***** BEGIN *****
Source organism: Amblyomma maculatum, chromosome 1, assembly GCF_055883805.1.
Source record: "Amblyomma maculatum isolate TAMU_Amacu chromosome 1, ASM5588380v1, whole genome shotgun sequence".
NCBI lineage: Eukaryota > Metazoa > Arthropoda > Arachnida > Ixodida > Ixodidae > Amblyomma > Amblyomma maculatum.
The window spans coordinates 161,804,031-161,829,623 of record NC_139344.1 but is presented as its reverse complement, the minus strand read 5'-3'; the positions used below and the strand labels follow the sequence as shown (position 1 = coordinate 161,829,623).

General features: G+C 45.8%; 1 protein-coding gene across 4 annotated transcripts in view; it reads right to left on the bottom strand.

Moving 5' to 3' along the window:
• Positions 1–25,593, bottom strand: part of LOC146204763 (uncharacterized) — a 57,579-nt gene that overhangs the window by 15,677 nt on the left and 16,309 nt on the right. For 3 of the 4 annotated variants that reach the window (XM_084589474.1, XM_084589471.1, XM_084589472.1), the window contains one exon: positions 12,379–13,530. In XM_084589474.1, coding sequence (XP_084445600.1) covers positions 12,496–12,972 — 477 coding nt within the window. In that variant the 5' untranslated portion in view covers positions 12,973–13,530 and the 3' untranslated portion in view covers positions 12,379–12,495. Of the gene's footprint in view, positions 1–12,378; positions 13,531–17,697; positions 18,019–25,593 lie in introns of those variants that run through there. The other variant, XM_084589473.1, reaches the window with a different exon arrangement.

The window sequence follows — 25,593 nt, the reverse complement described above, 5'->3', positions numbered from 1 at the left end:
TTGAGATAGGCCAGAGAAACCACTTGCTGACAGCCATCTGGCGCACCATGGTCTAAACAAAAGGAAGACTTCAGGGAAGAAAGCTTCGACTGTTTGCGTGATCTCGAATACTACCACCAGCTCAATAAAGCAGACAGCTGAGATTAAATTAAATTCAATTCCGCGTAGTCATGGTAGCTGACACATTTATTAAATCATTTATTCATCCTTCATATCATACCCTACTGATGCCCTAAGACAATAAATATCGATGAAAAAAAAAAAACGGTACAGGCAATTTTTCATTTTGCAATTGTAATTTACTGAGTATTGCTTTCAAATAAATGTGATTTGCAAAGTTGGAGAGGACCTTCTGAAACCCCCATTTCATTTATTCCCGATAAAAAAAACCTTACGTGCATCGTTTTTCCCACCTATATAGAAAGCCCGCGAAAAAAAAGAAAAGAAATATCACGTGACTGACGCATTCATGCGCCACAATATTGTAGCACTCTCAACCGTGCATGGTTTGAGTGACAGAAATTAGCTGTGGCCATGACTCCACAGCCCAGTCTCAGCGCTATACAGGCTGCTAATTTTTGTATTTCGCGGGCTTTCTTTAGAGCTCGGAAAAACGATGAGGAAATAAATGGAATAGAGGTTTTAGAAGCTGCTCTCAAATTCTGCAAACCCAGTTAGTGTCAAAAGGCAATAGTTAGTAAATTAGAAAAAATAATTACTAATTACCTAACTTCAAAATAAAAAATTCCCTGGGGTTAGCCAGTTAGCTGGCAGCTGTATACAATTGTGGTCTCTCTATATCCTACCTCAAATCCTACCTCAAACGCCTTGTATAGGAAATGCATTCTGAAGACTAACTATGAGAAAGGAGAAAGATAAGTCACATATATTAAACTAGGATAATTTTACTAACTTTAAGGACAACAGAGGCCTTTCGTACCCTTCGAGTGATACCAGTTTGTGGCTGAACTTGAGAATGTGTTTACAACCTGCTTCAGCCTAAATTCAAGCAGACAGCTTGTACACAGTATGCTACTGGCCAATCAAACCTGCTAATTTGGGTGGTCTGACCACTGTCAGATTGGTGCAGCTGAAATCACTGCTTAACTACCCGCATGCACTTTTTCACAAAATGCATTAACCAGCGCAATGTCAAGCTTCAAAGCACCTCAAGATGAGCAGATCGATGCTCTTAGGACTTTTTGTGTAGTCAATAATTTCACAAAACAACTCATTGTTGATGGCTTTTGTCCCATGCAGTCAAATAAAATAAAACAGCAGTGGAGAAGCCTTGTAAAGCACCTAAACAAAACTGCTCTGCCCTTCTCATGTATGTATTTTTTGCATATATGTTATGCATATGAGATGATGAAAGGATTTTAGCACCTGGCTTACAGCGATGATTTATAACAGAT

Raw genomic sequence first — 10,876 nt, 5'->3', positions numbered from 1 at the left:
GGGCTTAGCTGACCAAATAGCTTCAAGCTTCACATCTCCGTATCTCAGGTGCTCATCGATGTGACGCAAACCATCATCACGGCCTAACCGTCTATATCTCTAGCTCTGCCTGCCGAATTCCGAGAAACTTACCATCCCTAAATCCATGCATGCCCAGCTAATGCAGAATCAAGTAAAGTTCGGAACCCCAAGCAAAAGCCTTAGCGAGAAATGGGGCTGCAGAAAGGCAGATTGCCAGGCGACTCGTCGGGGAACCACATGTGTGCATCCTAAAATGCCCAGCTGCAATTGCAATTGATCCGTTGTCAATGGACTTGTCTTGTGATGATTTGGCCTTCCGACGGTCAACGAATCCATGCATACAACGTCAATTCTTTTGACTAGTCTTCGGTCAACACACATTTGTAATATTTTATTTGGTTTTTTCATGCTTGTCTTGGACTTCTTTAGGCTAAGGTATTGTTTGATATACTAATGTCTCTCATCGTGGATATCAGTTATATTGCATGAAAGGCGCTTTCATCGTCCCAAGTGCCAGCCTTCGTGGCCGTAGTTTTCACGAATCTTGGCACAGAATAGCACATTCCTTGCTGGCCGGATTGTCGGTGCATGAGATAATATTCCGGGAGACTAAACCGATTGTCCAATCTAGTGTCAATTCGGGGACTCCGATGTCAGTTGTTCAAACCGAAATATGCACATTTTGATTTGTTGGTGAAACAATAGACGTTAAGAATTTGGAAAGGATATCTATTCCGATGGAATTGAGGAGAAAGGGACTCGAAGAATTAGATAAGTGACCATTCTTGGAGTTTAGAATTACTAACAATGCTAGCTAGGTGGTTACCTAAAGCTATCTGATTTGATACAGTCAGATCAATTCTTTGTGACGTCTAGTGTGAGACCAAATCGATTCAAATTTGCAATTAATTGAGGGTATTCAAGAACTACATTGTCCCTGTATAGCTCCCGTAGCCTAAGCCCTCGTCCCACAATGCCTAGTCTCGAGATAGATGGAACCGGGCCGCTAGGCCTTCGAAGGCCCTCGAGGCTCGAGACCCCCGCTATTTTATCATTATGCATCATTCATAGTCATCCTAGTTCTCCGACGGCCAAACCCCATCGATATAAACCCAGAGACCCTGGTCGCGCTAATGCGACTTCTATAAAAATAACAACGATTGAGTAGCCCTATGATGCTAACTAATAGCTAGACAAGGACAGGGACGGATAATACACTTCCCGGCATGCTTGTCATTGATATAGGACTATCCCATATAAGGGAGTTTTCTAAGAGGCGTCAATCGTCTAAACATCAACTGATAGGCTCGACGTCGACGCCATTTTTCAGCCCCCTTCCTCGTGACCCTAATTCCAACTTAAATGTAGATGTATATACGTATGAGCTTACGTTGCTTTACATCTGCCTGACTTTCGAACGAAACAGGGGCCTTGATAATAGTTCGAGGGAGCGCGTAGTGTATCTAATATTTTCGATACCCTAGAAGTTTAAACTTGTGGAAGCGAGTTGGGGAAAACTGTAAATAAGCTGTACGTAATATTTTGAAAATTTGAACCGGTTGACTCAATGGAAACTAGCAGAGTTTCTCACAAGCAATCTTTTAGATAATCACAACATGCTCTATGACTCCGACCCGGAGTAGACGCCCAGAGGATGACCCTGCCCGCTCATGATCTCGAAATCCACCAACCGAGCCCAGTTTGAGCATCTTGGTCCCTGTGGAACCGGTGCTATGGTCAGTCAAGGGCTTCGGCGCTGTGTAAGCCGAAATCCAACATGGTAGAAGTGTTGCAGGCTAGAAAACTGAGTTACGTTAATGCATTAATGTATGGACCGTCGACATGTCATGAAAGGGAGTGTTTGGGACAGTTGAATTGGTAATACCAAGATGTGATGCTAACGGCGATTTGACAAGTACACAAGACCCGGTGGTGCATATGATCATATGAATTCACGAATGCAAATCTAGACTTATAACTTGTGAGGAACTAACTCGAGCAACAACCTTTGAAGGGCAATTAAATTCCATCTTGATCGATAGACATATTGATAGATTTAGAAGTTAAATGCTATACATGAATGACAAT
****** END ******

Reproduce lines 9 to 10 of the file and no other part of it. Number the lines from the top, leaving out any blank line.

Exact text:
TTGAGATAGGCCAGAGAAACCACTTGCTGACAGCCATCTGGCGCACCATGGTCTAAACAAAAGGAAGACTTCAGGGAAGAAAGCTTCGACTGTTTGCGTGATCTCGAATACTACCACCAGCTCAATAAAGCAGACAGCTGAGATTAAATTAAATTCAATTCCGCGTAGTCATGGTAGCTGACACATTTATTAAATCATTTATTCATCCTTCATATCATACCCTACTGATGCCCTAAGACAATAAATATCGATGAAAAAAAAAAAACGGTACAGGCAATTTTTCATTTTGCAATTGTAATTTACTGAGTATTGCTTTCAAATAAATGTGATTTGCAAAGTTGGAGAGGACCTTCTGAAACCCCCATTTCATTTATTCCCGATAAAAAAAACCTTACGTGCATCGTTTTTCCCACCTATATAGAAAGCCCGCGAAAAAAAAGAAAAGAAATATCACGTGACTGACGCATTCATGCGCCACAATATTGTAGCACTCTCAACCGTGCATGGTTTGAGTGACAGAAATTAGCTGTGGCCATGACTCCACAGCCCAGTCTCAGCGCTATACAGGCTGCTAATTTTTGTATTTCGCGGGCTTTCTTTAGAGCTCGGAAAAACGATGAGGAAATAAATGGAATAGAGGTTTTAGAAGCTGCTCTCAAATTCTGCAAACCCAGTTAGTGTCAAAAGGCAATAGTTAGTAAATTAGAAAAAATAATTACTAATTACCTAACTTCAAAATAAAAAATTCCCTGGGGTTAGCCAGTTAGCTGGCAGCTGTATACAATTGTGGTCTCTCTATATCCTACCTCAAATCCTACCTCAAACGCCTTGTATAGGAAATGCATTCTGAAGACTAACTATGAGAAAGGAGAAAGATAAGTCACATATATTAAACTAGGATAATTTTACTAACTTTAAGGACAACAGAGGCCTTTCGTACCCTTCGAGTGATACCAGTTTGTGGCTGAACTTGAGAATGTGTTTACAACCTGCTTCAGCCTAAATTCAAGCAGACAGCTTGTACACAGTATGCTACTGGCCAATCAAACCTGCTAATTTGGGTGGTCTGACCACTGTCAGATTGGTGCAGCTGAAATCACTGCTTAACTACCCGCATGCACTTTTTCACAAAATGCATTAACCAGCGCAATGTCAAGCTTCAAAGCACCTCAAGATGAGCAGATCGATGCTCTTAGGACTTTTTGTGTAGTCAATAATTTCACAAAACAACTCATTGTTGATGGCTTTTGTCCCATGCAGTCAAATAAAATAAAACAGCAGTGGAGAAGCCTTGTAAAGCACCTAAACAAAACTGCTCTGCCCTTCTCATGTATGTATTTTTTGCATATATGTTATGCATATGAGATGATGAAAGGATTTTAGCACCTGGCTTACAGCGATGATTTATAACAGAT

Raw genomic sequence first — 10,876 nt, 5'->3', positions numbered from 1 at the left: